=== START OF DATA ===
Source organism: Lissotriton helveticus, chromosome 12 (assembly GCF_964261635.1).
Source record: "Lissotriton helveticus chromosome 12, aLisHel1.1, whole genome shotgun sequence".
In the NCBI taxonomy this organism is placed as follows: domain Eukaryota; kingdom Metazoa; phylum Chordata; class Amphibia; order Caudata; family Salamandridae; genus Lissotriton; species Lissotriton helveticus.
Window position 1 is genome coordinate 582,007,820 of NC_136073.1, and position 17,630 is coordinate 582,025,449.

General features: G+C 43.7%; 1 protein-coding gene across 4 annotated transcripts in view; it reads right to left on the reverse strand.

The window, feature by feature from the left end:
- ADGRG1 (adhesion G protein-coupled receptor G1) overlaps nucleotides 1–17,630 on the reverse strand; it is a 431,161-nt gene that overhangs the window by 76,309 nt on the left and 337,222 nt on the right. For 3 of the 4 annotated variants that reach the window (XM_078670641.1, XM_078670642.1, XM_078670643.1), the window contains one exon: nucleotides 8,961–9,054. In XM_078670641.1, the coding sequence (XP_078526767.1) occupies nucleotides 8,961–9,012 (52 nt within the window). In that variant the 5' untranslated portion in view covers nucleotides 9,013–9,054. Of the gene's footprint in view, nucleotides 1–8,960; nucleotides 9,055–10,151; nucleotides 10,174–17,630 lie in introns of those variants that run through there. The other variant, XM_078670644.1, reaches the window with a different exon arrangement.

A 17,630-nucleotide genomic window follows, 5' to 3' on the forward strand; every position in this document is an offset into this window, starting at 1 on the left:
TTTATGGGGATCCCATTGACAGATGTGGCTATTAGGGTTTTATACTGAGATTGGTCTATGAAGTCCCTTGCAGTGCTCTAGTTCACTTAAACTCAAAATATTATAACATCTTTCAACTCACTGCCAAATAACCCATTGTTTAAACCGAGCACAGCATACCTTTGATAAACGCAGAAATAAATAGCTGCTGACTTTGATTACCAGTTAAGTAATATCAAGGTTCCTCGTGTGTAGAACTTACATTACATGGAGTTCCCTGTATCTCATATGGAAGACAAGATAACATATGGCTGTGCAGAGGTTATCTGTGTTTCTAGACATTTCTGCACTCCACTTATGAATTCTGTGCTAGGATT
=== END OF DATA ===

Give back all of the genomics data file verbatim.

Source organism: Lissotriton helveticus, chromosome 12 (assembly GCF_964261635.1).
Source record: "Lissotriton helveticus chromosome 12, aLisHel1.1, whole genome shotgun sequence".
In the NCBI taxonomy this organism is placed as follows: domain Eukaryota; kingdom Metazoa; phylum Chordata; class Amphibia; order Caudata; family Salamandridae; genus Lissotriton; species Lissotriton helveticus.
Window position 1 is genome coordinate 582,007,820 of NC_136073.1, and position 17,630 is coordinate 582,025,449.

General features: G+C 43.7%; 1 protein-coding gene across 4 annotated transcripts in view; it reads right to left on the reverse strand.

The window, feature by feature from the left end:
- ADGRG1 (adhesion G protein-coupled receptor G1) overlaps nucleotides 1–17,630 on the reverse strand; it is a 431,161-nt gene that overhangs the window by 76,309 nt on the left and 337,222 nt on the right. For 3 of the 4 annotated variants that reach the window (XM_078670641.1, XM_078670642.1, XM_078670643.1), the window contains one exon: nucleotides 8,961–9,054. In XM_078670641.1, the coding sequence (XP_078526767.1) occupies nucleotides 8,961–9,012 (52 nt within the window). In that variant the 5' untranslated portion in view covers nucleotides 9,013–9,054. Of the gene's footprint in view, nucleotides 1–8,960; nucleotides 9,055–10,151; nucleotides 10,174–17,630 lie in introns of those variants that run through there. The other variant, XM_078670644.1, reaches the window with a different exon arrangement.

A 17,630-nucleotide genomic window follows, 5' to 3' on the forward strand; every position in this document is an offset into this window, starting at 1 on the left:
TTTATGGGGATCCCATTGACAGATGTGGCTATTAGGGTTTTATACTGAGATTGGTCTATGAAGTCCCTTGCAGTGCTCTAGTTCACTTAAACTCAAAATATTATAACATCTTTCAACTCACTGCCAAATAACCCATTGTTTAAACCGAGCACAGCATACCTTTGATAAACGCAGAAATAAATAGCTGCTGACTTTGATTACCAGTTAAGTAATATCAAGGTTCCTCGTGTGTAGAACTTACATTACATGGAGTTCCCTGTATCTCATATGGAAGACAAGATAACATATGGCTGTGCAGAGGTTATCTGTGTTTCTAGACATTTCTGCACTCCACTTATGAATTCTGTGCTAGGATT